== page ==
Psychology of Crime

Griffith University

Course Description

  • Course Name

    Psychology of Crime

  • Host University

    Griffith University

  • Location

    Gold Coast, Australia

  • Area of Study

    Criminal Justice, Criminology, Psychology

  • Language Level

    Taught In English

  • Course Level Recommendations

    Upper

    ISA offers course level recommendations in an effort to facilitate the determination of course levels by credential evaluators.We advice each institution to have their own credentials evaluator make the final decision regrading course levels.

    Hours & Credits

  • Credit Points

    10
  • Recommended U.S. Semester Credits
    3 - 4
  • Recommended U.S. Quarter Units
    4 - 6
  • Overview

    Course Description
    This course is designed to complement Sociology of Crime. The course focuses on individual-level explanations of criminal behaviour. The contributions of biological theories, psychodynamic theory, learning theory, personality theory and moral development theory are examined.

    Course Introduction
    This course addresses the question "What is it about individuals and their experiences that produce criminal behaviour?". Psychologists are concerned with how an individual?s biological make-up, personality, upbringing, current circumstances and so forth produce criminal behaviour. The unit examines criminal behaviour in terms of nine theoretical perspectives: evolutionary theories, genetic theories, biobehavioural theories, psychodynamic theories, trait theories, behavioural theories, social learning theories, moral development theories, and environmental theories. The unit also examines the implications of these theories for three areas criminology: the functioning of the criminal justice system, crime prevention, and the rehabilitation of offenders.

    Course Aims
    This is a core course in the Criminology and Criminal Justice program, providing students with a
    foundation in psychological explanations of criminal behaviour. In this respect, the course complements
    Sociology of Crime, which focuses on sociological explanations of crime. The aim of the course is to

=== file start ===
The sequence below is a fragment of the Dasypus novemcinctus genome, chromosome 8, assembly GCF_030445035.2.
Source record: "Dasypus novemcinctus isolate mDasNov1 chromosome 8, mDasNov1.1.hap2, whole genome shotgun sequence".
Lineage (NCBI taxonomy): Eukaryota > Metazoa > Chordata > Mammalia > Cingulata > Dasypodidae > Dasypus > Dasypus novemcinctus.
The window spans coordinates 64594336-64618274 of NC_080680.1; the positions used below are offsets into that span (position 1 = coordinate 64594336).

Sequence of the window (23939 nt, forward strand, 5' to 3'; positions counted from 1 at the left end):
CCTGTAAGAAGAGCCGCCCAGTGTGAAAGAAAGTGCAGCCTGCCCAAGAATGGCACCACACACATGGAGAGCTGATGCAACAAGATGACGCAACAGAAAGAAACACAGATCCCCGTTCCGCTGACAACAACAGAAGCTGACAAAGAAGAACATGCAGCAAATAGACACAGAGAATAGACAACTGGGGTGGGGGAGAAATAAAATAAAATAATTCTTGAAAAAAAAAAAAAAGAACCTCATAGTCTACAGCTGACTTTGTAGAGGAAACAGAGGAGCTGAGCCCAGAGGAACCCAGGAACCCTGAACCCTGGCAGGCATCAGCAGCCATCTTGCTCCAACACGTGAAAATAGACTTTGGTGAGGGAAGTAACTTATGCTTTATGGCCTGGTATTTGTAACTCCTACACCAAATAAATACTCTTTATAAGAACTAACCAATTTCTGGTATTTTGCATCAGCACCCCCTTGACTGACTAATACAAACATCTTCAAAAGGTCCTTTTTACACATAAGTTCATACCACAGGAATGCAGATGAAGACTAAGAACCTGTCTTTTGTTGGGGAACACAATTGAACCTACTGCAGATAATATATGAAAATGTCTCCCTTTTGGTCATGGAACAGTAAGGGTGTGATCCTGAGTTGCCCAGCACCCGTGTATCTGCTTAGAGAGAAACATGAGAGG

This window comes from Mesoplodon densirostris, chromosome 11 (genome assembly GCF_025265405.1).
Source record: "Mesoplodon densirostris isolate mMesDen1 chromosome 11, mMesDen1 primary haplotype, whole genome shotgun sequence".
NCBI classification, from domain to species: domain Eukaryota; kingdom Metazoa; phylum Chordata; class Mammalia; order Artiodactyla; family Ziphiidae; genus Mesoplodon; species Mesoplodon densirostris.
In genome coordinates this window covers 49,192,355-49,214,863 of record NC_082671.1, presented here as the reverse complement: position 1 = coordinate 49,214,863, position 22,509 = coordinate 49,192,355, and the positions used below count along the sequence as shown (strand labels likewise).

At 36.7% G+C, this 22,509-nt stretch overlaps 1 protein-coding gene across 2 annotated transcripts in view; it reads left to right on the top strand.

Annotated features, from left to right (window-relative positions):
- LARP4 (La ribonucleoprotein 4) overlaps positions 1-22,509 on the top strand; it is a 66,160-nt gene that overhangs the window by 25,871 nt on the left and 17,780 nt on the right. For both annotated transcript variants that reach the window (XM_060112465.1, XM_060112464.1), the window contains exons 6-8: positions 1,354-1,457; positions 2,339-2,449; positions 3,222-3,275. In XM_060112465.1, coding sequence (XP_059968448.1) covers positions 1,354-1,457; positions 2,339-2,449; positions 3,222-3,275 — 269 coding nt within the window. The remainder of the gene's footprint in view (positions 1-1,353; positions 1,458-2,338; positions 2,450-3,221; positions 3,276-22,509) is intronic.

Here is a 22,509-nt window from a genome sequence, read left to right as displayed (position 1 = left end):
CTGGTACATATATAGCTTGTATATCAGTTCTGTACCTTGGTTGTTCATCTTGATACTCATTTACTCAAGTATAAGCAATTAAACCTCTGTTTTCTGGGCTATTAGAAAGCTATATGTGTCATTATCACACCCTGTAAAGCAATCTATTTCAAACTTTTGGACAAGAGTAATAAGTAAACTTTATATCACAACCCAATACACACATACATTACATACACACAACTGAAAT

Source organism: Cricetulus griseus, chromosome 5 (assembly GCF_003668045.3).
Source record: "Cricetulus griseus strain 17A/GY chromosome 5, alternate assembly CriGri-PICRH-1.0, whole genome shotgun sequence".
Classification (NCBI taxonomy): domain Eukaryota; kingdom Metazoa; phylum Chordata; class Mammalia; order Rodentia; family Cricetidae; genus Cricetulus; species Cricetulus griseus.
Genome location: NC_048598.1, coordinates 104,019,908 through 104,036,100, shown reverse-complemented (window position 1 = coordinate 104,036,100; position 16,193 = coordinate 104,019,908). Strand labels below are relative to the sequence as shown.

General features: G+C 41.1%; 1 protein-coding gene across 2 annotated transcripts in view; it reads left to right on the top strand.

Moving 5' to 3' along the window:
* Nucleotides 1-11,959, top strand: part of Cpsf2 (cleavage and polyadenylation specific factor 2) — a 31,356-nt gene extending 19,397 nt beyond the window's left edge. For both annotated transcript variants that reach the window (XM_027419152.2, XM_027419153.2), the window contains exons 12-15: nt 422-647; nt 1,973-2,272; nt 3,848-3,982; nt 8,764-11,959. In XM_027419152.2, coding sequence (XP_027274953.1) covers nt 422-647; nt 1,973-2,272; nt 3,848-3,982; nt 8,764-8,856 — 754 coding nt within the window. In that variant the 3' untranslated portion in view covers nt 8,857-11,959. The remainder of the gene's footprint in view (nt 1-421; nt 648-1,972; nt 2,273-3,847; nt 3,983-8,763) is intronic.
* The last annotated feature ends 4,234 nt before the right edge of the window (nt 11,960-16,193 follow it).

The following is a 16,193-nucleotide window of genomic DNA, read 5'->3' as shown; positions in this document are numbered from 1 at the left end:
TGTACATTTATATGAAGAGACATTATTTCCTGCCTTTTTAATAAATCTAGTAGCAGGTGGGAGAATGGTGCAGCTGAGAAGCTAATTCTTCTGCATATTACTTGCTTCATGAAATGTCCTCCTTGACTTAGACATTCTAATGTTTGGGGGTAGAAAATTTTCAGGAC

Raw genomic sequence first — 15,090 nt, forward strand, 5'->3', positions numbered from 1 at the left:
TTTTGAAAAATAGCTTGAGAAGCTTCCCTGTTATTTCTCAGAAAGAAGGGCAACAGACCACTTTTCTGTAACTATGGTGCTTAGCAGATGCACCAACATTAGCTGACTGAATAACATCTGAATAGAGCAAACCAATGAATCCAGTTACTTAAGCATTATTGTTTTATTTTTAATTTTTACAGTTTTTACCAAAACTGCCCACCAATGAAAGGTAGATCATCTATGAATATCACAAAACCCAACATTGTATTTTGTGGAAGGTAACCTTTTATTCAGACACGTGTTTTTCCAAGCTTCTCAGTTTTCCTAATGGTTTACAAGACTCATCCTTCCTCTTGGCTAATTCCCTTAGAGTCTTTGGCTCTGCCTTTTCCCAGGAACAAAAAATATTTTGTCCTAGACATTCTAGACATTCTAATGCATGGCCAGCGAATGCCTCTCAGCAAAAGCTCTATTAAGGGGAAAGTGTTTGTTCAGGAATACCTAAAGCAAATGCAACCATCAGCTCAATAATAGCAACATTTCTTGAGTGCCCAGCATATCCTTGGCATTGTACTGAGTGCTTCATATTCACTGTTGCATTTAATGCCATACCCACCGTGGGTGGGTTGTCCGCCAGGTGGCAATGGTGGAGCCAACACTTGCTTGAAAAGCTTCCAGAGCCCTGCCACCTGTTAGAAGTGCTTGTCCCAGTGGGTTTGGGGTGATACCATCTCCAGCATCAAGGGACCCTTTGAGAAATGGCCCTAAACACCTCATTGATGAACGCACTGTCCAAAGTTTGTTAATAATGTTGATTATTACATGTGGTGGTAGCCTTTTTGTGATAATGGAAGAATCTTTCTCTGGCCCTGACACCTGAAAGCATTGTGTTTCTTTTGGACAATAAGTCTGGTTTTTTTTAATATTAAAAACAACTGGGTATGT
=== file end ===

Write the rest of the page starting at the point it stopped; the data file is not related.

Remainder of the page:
examine the psychological, biological and environmental factors which influence individuals to commit
    crime, and to introduce students to the various theories that explain criminal behaviour at the individual
    level.

    Learning Outcomes
    After successfully completing this course you should be able to:
    1 Demonstrate an understanding of the relationship between individual-level and society-level explanations of criminal behaviour.
    2 Explain their personal position with respect to the major debates about the nature of criminal behaviour, for example, the nature/nurture debate, the free-will/ determinism debate, and the person/situation debate.
    3 Demonstrate an understanding of the major individual-level theoretical explanations of criminal behaviour, and be able to apply these theories to individual cases.
    4 Demonstrate an understanding of the practical and policy implications of the theories of criminal behaviour.
    5 Understand how scientific theories can be tested using psychological experiments.
    6 Demonstrate an understanding of the ethical concerns with individual-level explanations of criminal behaviour.

    Assessment Plan
    Assignment - Laboratory/Laboratory Report - Experiment Participation and Review 10%/10
    Assignment - Written Assignment - Case Study 50%/50
    Exam - constructed response - Exam 40%/40

Course Disclaimer

Courses and course hours of instruction are subject to change.

Eligibility for courses may be subject to a placement exam and/or pre-requisites.

Credits earned vary according to the policies of the students' home institutions. According to ISA policy and possible visa requirements, students must maintain full-time enrollment status, as determined by their home institutions, for the duration of the program.